The good news is, a simple cheek swab test can determine whether or not your Aussie has this inherited disease. If she does, your vet will take the proper precautions. By keeping this information prominently in her record, your vet will know not to give her these medications.
Australian Shepherds can inherit epilepsy, a condition that makes them prone to seizures. Generally, if your Aussie is epileptic, he will have experienced his first seizure by the time he is three years old.7 If your Aussie is older than three and is seizure-free, it’s likely that he doesn’t have epilepsy.
If your Aussie does have epilepsy, rest assured that your goofy leaper can still live a prosperous and happy life. Work with your vet to find the right medication and blood test regimen to help him thrive.
Be sure to call your vet and take your Aussie to the emergency hospital as soon as you notice signs of a seizure, which include:8
- Losing their balance while walking or standing
- Falling over suddenly, fainting, or losing consciousness
- “Chewing” or contracting their jaw without food in it
- Foaming at the mouth or drooling excessively
- Excessive or unusual twitching or muscle vibrations
Vetericyn: Creating More Healthy, Happy Years with Your Furry Friend
You rely on your canine companion for their loyalty, warmth, goofy antics, and maybe even their wet nose to wake you up in the morning for breakfast. And your Aussie relies on you for care and attention. You’re a match made in companion heaven.
That’s why we do what we do at Vetericyn. We want to keep these beloved relationships prospering for years to come.
One of the best ways to proactively care for your Aussie’s health is with the Vetericyn ALL-IN Dog Supplement. With puppy, adult, and senior formulas, it provides the best support for their life stage. It’s packed with prebiotics, nutrients, biochemicals, and bioactive complexes for your dog’s age, all delivered in a superb absorption process. It even helps your Aussie get more nutrients from the food you’re already feeding them.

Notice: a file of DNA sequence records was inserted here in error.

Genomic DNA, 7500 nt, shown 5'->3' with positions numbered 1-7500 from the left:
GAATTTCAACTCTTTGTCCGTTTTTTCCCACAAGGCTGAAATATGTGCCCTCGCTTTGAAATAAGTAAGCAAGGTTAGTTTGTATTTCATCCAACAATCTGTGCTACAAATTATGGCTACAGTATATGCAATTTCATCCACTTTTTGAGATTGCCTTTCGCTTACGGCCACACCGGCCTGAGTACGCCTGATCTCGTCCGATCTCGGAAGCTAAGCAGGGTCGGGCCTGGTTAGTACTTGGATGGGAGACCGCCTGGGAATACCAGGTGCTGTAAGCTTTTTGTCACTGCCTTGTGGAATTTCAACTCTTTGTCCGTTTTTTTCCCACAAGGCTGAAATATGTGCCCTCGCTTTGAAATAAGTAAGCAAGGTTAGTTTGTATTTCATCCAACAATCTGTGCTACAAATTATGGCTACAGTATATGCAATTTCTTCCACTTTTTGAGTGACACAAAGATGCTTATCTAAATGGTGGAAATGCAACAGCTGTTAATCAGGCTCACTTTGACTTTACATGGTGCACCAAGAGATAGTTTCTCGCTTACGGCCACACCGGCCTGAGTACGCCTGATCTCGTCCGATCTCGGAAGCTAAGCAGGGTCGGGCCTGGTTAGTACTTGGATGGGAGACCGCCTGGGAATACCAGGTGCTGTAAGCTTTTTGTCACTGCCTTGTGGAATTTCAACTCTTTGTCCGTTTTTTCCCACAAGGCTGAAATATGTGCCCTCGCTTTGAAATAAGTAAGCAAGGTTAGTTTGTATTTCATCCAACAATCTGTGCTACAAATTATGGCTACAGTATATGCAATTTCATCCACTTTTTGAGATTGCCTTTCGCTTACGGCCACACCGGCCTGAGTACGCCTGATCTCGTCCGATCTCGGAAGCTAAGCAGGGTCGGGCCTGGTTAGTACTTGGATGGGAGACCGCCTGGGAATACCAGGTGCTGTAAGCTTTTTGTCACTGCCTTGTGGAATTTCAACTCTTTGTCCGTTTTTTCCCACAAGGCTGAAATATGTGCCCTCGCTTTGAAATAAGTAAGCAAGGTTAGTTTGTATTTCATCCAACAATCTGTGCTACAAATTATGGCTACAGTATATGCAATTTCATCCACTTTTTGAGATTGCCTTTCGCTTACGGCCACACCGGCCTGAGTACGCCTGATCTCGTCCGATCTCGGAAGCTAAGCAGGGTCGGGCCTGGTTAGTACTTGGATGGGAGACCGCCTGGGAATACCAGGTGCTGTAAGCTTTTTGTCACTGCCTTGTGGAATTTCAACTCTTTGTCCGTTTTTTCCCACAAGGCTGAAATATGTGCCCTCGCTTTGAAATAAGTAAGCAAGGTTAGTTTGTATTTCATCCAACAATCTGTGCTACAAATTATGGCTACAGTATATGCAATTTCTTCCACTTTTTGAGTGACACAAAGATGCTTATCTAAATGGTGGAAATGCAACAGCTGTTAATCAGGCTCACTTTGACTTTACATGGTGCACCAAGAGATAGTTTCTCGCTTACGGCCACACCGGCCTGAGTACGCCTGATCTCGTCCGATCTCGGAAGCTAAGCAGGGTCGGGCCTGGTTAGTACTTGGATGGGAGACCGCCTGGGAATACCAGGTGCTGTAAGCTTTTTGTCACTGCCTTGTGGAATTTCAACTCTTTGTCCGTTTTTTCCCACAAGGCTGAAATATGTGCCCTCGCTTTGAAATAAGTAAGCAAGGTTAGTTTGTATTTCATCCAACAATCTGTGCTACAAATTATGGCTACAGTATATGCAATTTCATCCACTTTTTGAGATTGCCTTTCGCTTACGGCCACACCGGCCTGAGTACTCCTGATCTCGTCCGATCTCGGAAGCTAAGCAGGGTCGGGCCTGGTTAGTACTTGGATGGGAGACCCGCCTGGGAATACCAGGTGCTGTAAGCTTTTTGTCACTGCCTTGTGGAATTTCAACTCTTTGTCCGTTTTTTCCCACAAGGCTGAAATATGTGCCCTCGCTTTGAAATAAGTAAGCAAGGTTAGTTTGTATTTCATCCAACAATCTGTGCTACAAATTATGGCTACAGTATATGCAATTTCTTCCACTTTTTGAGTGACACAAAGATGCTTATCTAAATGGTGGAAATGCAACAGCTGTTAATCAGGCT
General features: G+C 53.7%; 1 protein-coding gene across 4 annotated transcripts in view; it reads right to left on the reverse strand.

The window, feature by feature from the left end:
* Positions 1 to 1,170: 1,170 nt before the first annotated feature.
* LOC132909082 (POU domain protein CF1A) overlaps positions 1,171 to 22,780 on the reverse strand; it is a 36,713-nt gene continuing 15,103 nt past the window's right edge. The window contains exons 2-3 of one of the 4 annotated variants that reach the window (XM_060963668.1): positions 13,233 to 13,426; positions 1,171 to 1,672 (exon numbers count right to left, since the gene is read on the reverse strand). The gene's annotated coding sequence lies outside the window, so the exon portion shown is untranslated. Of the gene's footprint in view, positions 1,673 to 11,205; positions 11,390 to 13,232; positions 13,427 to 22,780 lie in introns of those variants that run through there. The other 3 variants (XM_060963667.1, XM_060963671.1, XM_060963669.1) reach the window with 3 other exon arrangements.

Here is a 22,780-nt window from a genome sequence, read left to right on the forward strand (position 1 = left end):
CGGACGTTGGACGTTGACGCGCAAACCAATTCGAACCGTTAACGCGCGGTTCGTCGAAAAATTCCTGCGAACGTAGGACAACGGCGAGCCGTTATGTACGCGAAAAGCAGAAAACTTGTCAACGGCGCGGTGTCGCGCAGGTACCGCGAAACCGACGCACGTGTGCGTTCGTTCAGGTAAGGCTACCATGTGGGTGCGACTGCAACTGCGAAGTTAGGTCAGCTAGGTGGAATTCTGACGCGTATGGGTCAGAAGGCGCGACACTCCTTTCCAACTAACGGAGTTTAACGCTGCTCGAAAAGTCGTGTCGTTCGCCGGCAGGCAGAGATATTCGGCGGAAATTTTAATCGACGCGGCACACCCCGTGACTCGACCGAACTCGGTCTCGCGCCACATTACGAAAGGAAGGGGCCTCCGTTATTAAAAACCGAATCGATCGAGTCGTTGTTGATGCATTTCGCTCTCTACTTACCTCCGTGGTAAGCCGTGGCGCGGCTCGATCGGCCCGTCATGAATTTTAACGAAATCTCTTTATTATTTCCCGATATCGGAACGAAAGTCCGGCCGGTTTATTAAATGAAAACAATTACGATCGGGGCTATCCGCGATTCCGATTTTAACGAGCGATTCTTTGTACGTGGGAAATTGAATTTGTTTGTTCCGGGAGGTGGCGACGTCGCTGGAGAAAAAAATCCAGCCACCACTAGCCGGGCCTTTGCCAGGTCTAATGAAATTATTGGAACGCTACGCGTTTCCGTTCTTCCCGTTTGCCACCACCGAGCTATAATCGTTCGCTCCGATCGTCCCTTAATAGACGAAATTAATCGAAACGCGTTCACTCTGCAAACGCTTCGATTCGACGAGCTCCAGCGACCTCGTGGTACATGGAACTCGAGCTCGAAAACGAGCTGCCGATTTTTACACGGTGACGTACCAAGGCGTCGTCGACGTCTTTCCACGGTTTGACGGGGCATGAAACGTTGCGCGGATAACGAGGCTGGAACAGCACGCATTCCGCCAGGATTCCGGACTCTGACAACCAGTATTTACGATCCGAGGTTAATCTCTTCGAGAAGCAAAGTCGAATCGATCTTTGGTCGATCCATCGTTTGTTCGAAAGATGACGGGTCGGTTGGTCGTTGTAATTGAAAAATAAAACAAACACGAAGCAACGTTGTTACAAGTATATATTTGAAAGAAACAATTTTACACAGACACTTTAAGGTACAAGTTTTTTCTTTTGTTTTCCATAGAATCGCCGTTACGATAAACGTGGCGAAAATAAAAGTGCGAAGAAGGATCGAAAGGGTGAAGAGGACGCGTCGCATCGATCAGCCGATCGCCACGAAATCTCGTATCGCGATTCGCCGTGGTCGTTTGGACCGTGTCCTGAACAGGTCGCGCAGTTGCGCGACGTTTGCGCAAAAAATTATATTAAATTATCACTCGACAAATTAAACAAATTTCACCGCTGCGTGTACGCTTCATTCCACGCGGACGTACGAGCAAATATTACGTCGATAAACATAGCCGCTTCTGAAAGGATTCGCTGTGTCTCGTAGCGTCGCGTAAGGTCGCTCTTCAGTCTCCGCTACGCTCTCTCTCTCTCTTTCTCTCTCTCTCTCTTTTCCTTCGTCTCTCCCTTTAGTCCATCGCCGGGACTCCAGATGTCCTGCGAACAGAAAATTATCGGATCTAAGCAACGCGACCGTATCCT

You can find Vetericyn products to help prevent Australian Shepherd health issues—including ALL-IN—on Amazon, Chewy, and Petco. And when you’re ready to sniff out some more information about Australian Shepherds, read our complete guide to the breed.
Reviewed by Dan Richardson, Veterinarian
Dan Richardson has been a practicing veterinarian for over 10 years. He specializes in surgery and orthopedics. Dan is originally from rural western Nevada and attended the University of Idaho for undergraduate study and Oregon State University for Veterinary School. The Richardson Family enjoys camping and spending time on the water fishing, paddle boarding, or digging their feet in the sand somewhere warm.
- American Kennel Club. Australian Shepherd. https://www.akc.org/dog-breeds/australian-shepherd/
- The Puppy Mag. Why Are Australian Shepherds So Anxious? (Top Solutions) https://www.thepuppymag.com/why-is-my-australian-shepherd-so-anxious/
- American Kennel Club. Understanding, Preventing, and Treating Dog Anxiety. https://www.akc.org/expert-advice/health/treating-dog-anxiety/
- EMBRACE Pet Insurance. Australian Shepherds. https://www.embracepetinsurance.com/dog-breeds/australian-shepherd
- Australian Shepherd Lovers. A Look At Different Types Of Dog Skin Problems. https://www.australian-shepherd-lovers.com/dog-skin-problems.html
- VCA Animal Hospitals. Ringworm in Dogs. https://vcahospitals.com/know-your-pet/ringworm-in-dogs
- Central Texas Veterinary Specialty & Emergency Hospital. Australian Shepherd. https://www.ctvsh.com/services/dogs/breeds/australian-shepherd
- MedVet. SEIZURES IN PETS – KNOWING THE SIGNS AND WHAT TO DO. https://www.medvetforpets.com/seizures-in-pets/